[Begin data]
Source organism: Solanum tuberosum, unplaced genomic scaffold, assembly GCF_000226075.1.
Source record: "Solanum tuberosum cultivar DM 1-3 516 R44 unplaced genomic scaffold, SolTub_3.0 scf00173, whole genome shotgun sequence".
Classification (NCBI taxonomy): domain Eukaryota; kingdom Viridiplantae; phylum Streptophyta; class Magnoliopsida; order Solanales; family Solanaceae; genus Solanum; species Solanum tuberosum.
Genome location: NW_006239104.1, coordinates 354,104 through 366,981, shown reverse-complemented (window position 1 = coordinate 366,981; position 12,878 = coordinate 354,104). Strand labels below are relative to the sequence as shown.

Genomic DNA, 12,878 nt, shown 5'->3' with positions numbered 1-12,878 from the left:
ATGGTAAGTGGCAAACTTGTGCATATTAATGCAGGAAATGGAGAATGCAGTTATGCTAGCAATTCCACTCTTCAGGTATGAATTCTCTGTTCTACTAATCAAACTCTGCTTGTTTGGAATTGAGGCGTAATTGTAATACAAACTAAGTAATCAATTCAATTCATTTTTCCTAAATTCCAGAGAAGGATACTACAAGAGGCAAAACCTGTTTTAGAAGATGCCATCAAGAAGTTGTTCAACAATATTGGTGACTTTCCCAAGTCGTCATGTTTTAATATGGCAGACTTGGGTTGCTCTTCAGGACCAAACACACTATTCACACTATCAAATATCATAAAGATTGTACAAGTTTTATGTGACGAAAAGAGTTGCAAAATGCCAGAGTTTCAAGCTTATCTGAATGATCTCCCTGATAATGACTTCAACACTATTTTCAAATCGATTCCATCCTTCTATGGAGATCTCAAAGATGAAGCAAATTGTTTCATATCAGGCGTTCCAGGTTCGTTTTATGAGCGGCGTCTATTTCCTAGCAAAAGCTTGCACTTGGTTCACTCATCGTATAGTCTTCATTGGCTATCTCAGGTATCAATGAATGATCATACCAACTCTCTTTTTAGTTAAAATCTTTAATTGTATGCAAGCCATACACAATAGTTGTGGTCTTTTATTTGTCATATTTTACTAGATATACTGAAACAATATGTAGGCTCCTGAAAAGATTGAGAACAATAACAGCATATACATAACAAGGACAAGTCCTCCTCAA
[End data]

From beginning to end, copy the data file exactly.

Source organism: Solanum tuberosum, unplaced genomic scaffold, assembly GCF_000226075.1.
Source record: "Solanum tuberosum cultivar DM 1-3 516 R44 unplaced genomic scaffold, SolTub_3.0 scf00173, whole genome shotgun sequence".
Classification (NCBI taxonomy): domain Eukaryota; kingdom Viridiplantae; phylum Streptophyta; class Magnoliopsida; order Solanales; family Solanaceae; genus Solanum; species Solanum tuberosum.
Genome location: NW_006239104.1, coordinates 354,104 through 366,981, shown reverse-complemented (window position 1 = coordinate 366,981; position 12,878 = coordinate 354,104). Strand labels below are relative to the sequence as shown.

Genomic DNA, 12,878 nt, shown 5'->3' with positions numbered 1-12,878 from the left:
ATGGTAAGTGGCAAACTTGTGCATATTAATGCAGGAAATGGAGAATGCAGTTATGCTAGCAATTCCACTCTTCAGGTATGAATTCTCTGTTCTACTAATCAAACTCTGCTTGTTTGGAATTGAGGCGTAATTGTAATACAAACTAAGTAATCAATTCAATTCATTTTTCCTAAATTCCAGAGAAGGATACTACAAGAGGCAAAACCTGTTTTAGAAGATGCCATCAAGAAGTTGTTCAACAATATTGGTGACTTTCCCAAGTCGTCATGTTTTAATATGGCAGACTTGGGTTGCTCTTCAGGACCAAACACACTATTCACACTATCAAATATCATAAAGATTGTACAAGTTTTATGTGACGAAAAGAGTTGCAAAATGCCAGAGTTTCAAGCTTATCTGAATGATCTCCCTGATAATGACTTCAACACTATTTTCAAATCGATTCCATCCTTCTATGGAGATCTCAAAGATGAAGCAAATTGTTTCATATCAGGCGTTCCAGGTTCGTTTTATGAGCGGCGTCTATTTCCTAGCAAAAGCTTGCACTTGGTTCACTCATCGTATAGTCTTCATTGGCTATCTCAGGTATCAATGAATGATCATACCAACTCTCTTTTTAGTTAAAATCTTTAATTGTATGCAAGCCATACACAATAGTTGTGGTCTTTTATTTGTCATATTTTACTAGATATACTGAAACAATATGTAGGCTCCTGAAAAGATTGAGAACAATAACAGCATATACATAACAAGGACAAGTCCTCCTCAA